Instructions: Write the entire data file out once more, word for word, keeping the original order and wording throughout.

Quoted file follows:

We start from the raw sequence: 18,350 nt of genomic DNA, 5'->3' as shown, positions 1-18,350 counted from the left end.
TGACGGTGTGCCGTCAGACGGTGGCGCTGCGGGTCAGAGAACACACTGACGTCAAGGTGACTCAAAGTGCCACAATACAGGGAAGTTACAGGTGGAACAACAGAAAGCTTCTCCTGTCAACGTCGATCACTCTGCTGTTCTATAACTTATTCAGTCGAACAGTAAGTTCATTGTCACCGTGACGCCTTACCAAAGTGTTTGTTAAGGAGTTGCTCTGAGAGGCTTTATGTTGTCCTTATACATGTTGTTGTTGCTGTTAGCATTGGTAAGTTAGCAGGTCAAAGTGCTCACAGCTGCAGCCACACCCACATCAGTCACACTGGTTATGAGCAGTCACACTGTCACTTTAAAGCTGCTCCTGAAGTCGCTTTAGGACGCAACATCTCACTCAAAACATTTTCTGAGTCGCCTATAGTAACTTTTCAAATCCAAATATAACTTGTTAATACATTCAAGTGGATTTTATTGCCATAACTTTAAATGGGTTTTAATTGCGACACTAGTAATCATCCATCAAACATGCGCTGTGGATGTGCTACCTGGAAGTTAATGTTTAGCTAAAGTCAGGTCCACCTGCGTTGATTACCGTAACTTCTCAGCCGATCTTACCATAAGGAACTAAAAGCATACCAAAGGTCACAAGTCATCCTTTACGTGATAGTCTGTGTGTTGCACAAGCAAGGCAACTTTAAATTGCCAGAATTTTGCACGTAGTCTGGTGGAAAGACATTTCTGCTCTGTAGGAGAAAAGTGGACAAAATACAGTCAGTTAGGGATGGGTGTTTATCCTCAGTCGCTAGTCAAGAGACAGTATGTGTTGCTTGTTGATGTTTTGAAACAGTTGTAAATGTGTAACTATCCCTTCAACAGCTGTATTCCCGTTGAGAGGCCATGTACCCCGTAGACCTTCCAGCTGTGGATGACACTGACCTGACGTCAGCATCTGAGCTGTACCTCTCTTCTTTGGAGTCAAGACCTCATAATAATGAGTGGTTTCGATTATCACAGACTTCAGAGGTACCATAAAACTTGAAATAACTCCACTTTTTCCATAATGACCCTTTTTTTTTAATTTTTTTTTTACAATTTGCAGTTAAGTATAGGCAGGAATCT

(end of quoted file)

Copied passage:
We start from the raw sequence: 18,350 nt of genomic DNA, 5'->3' as shown, positions 1-18,350 counted from the left end.
TGACGGTGTGCCGTCAGACGGTGGCGCTGCGGGTCAGAGAACACACTGACGTCAAGGTGACTCAAAGTGCCACAATACAGGGAAGTTACAGGTGGAACAACAGAAAGCTTCTCCTGTCAACGTCGATCACTCTGCTGTTCTATAACTTATTCAGTCGAACAGTAAGTTCATTGTCACCGTGACGCCTTACCAAAGTGTTTGTTAAGGAGTTGCTCTGAGAGGCTTTATGTTGTCCTTATACATGTTGTTGTTGCTGTTAGCATTGGTAAGTTAGCAGGTCAAAGTGCTCACAGCTGCAGCCACACCCACATCAGTCACACTGGTTATGAGCAGTCACACTGTCACTTTAAAGCTGCTCCTGAAGTCGCTTTAGGACGCAACATCTCACTCAAAACATTTTCTGAGTCGCCTATAGTAACTTTTCAAATCCAAATATAACTTGTTAATACATTCAAGTGGATTTTATTGCCATAACTTTAAATGGGTTTTAATTGCGACACTAGTAATCATCCATCAAACATGCGCTGTGGATGTGCTACCTGGAAGTTAATGTTTAGCTAAAGTCAGGTCCACCTGCGTTGATTACCGTAACTTCTCAGCCGATCTTACCATAAGGAACTAAAAGCATACCAAAGGTCACAAGTCATCCTTTACGTGATAGTCTGTGTGTTGCACAAGCAAGGCAACTTTAAATTGCCAGAATTTTGCACGTAGTCTGGTGGAAAGACATTTCTGCTCTGTAGGAGAAAAGTGGACAAAATACAGTCAGTTAGGGATGGGTGTTTATCCTCAGTCGCTAGTCAAGAGACAGTATGTGTTGCTTGTTGATGTTTTGAAACAGTTGTAAATGTGTAACTATCCCTTCAACAGCTGTATTCCCGTTGAGAGGCCATGTACCCCGTAGACCTTCCAGCTGTGGATGACACTGACCTGACGTCAGCATCTGAGCTGTACCTCTCTTCTTTGGAGTCAAGACCTCATAATAATGAGTGGTTTCGATTATCACAGACTTCAGAGGTACCATAAAACTTGAAATAACTCCACTTTTTCCATAATGACCCTTTTTTTTTAATTTTTTTTTTACAATTTGCAGTTAAGTATAGGCAGGAATCT